Sharing Mayo Clinic

Stories from patients, family, friends and Mayo Clinic staff

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Dec 23, 2015 · Holiday Season Brighter for Pulmonary Hypertension Patient After Surgery

Laura Floeckher found help for pulmonary hypertension at Mayo Clinic. The holiday season is much brighter this year for Laura Floeckhler, 45, from Orlando, Florida. Laura was diagnosed last Christmas with pulmonary hypertension, a rare disorder of the lungs affecting about 30 in every one million people.

Laura’s symptoms started earlier in 2014, when the mother of three began experiencing shortness of breath. Then her legs and ankles began to swell.

As Laura’s symptoms worsened, walking became such a struggle that she began filling a cooler with snacks to keep by her bed. “At one point I couldn’t walk 10 feet from my bedroom to the kitchen or living room,” she says. “Putting on a pair of pants would knock me out for the rest of the day.”

On Christmas day 2014, Laura was taken by ambulance to an Orlando community hospital, where she received the diagnosis of pulmonary hypertension. The diagnosis put her on a path to Mayo Clinic and regaining her life.

Difficult to diagnose

Laura was referred to Mayo Clinic’s Florida campus, where she met Charles Burger, M.D., director of the Mayo Clinic Center for Pulmonary Hypertension and Vascular Diseases. The center is one of 26 designated centers recognized by the Pulmonary Hypertension Association for its integrative approach to patient care, research and education. With a team of experts, including cardiologists, pulmonologists, interventional radiologists and cardiothoracic surgeons, Mayo is one of the largest centers for treatment of pulmonary hypertension based on patient volumes.

“At one point I couldn’t walk 10 feet from my bedroom to the kitchen or living room. Putting on a pair of pants would knock me out for the rest of the day.” – Laura Floeckhler

“There are five different categories of pulmonary hypertension, so this can be a very difficult disease to diagnose and treat,” says Dr. Burger, who likens the condition to “a kink in a water hose.” That causes pressure to build, forcing the right side of the heart to work harder to increase blood flow to the lungs. Eventually, the heart enlarges and fails, Dr. Burger says.

Sadly, many patients with pulmonary hypertension are misdiagnosed because a number of conditions have similar symptoms, and the disease has often progressed by the time it is accurately identified. Because of this, some patients require a heart transplant or a heart-lung transplant.

“I didn’t know how complicated pulmonary hypertension was until I got it and began researching it,” says Laura, who on further testing, was found to have a subtype of the condition that causes blood clots in the lungs.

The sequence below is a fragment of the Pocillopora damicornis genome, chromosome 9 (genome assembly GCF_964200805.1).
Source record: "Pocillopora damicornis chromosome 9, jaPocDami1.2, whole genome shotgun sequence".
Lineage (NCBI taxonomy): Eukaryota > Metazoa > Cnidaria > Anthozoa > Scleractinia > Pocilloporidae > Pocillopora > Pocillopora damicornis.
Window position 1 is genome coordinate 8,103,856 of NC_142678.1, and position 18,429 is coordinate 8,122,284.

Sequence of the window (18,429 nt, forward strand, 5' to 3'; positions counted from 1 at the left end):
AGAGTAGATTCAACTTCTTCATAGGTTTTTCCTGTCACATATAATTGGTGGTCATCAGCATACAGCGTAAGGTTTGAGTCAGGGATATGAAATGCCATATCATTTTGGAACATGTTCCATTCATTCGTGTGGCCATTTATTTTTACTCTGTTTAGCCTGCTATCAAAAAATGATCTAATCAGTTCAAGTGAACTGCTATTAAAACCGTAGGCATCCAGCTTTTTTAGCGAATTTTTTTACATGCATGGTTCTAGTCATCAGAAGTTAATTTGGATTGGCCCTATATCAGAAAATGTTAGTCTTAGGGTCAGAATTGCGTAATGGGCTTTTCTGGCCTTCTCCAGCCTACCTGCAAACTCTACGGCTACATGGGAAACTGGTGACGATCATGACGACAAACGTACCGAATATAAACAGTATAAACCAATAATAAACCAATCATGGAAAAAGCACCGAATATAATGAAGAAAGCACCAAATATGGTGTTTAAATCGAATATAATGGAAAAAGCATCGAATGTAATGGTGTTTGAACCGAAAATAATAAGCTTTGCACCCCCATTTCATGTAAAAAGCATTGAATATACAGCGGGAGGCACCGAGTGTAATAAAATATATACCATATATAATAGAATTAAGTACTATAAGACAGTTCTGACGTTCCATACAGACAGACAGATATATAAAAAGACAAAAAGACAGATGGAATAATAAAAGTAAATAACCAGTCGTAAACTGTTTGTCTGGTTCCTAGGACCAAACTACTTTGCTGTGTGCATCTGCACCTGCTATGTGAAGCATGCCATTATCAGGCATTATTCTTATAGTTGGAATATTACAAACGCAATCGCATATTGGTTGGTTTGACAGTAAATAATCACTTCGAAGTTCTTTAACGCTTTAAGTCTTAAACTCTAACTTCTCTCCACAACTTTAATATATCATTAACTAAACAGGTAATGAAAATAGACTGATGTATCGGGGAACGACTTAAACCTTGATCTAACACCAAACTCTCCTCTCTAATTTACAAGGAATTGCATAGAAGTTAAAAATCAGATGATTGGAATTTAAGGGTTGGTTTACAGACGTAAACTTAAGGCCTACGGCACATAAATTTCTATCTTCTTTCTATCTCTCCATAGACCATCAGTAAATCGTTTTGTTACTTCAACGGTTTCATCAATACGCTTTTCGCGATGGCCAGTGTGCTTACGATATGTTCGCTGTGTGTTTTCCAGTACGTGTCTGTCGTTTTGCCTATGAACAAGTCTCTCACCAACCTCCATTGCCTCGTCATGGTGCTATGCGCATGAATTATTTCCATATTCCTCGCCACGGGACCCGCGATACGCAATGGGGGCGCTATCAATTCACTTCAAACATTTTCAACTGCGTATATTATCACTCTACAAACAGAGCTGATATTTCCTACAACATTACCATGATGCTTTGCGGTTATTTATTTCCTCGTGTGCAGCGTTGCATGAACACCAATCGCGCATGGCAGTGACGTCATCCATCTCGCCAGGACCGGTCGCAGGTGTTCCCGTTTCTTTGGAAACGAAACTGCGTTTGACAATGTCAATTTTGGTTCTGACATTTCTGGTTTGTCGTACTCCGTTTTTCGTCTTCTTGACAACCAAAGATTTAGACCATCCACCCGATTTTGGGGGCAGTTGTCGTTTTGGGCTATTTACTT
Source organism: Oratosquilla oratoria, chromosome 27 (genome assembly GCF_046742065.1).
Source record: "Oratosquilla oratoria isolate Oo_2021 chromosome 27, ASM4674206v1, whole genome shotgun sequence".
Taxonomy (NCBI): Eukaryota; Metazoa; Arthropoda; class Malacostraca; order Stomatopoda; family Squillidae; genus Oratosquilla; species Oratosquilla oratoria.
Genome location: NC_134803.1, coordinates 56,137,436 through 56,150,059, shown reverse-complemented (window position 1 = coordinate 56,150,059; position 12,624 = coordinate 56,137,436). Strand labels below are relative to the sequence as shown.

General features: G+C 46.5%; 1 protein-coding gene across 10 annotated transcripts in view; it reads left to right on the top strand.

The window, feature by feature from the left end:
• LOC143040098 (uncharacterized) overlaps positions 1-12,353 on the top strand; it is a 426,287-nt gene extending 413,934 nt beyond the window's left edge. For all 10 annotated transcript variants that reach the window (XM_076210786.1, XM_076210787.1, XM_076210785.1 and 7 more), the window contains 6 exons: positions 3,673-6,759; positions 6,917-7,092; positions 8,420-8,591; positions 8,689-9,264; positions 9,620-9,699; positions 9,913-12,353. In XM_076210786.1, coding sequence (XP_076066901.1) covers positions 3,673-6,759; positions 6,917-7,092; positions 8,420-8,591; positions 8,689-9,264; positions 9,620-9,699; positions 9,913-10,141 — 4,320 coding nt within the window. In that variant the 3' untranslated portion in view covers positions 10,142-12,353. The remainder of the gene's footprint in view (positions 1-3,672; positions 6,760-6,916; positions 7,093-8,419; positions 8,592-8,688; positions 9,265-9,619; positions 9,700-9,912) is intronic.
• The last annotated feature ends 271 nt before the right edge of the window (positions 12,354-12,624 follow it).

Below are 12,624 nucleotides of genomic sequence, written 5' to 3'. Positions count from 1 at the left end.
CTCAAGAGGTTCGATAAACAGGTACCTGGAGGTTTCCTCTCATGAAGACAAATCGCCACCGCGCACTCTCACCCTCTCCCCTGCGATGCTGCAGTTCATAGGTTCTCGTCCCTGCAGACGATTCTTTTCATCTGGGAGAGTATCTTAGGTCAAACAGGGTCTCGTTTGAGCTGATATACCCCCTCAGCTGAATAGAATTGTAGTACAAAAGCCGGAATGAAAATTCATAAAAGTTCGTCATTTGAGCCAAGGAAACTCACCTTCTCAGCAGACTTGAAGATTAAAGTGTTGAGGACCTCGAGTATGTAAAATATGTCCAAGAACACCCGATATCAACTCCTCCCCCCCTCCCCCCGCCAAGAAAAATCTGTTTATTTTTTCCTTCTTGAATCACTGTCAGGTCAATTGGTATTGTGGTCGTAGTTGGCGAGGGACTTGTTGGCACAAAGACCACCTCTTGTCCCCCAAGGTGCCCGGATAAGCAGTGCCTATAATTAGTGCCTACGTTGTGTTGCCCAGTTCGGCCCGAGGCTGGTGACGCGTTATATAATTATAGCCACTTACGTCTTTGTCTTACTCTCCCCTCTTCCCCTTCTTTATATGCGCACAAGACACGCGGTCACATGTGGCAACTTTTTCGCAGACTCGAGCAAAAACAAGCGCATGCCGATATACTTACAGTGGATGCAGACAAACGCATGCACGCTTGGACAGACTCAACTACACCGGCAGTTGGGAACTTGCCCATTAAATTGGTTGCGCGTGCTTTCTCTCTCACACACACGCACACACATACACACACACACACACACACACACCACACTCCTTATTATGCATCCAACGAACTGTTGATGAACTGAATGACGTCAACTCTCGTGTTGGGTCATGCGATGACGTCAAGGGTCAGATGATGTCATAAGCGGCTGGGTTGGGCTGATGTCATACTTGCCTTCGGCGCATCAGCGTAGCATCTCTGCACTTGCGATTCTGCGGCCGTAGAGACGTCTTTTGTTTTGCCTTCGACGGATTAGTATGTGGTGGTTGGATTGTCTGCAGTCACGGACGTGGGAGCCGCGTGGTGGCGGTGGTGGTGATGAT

A surprising new option

Laura Floeckher found the answer for pulmonary hypertension at Mayo Clinic. Though pulmonary hypertension is a progressive disorder, some patients with Laura’s specific condition are eligible for a complex procedure known as pulmonary thromboendarterectomy, where surgeons scrape the clots from the pulmonary arteries. With the procedure, doctors said Laura could essentially be healed.

Getting her active lifestyle back was within reach, but Laura feared the worst. Though she hadn’t realized it before, Laura learned that another member of her family was diagnosed with the same condition at age 16 – but passed away due to complications.

Cardiothoracic surgeon Kevin Landolfo, M.D., assured Laura that technology had improved in the past 30 years. Still, thinking about Dr. Landolfo stopping her blood flow and cooling her body to 16-18 degrees Celsius to remove the clots was frightening.

“I was afraid I wouldn’t wake up,” Laura admits. But she opted to proceed, and in August 2015, underwent the surgery.

During the procedure, Dr. Landolfo removed the majority of blood clots and scarring from Laura’s lungs. “We allowed her lungs to improve, her pressures to go down, and that allows her heart to function in a much more efficient way,” says Dr. Landolfo.

Almost immediately post-surgery, Laura could tell the difference. “Just taking a breath was easier,” she recalls. And she was up and walking around the hospital floor the first afternoon.

Today, Laura is thrilled to be celebrating the holidays with friends and family, taking in the sights, sounds and smells of the season. She’s able to walk freely, is back at work and is looking forward to adventures with her first grandchild.

“I love Mayo Clinic and what they did for me,” she says. “I feel normal … I feel like I can do it all.”

Learn more about Laura’s story and the surgery in the following video.



Nov 13, 2015 · Recovery Turns Into Cancer Battle for Avid Runner

Judi, center, with Dr. Horacio Asbun, Mayo Clinic surgeon (center), and her grandson Jude, at the 2014 Pancreatic Cancer Walk.

Judi Zitiello with her grandson, Jude, and Dr. Horacio Asbun, Mayo Clinic surgeon , at the 2014 Pancreatic Cancer Walk.



















An avid runner, Judi Zitiello, 66, was forced into a six-week hiatus when she developed a meniscus tear in early 2014. The retired financial executive was always active – exercising, hosting dinner parties, and volunteering to run the JT Townsend Foundation, a Jacksonville, Florida, philanthropic organization.

Judi wasn’t too concerned about the downtime at first. She knew her body would take time to heal. But the pain lingered. Then Judi began losing weight and her energy waned.

“I didn’t have the energy to get off the couch. I didn’t feel well. I was just not myself,” Judi recalls. Still, she thought it must be related to her knee injury.

But when she began experiencing severe itching on her arms and torso, and her stool turned a clay color, Judi knew it was time to see someone other than the physical therapist. Little did she realize she would be starting a fight against pancreatic cancer.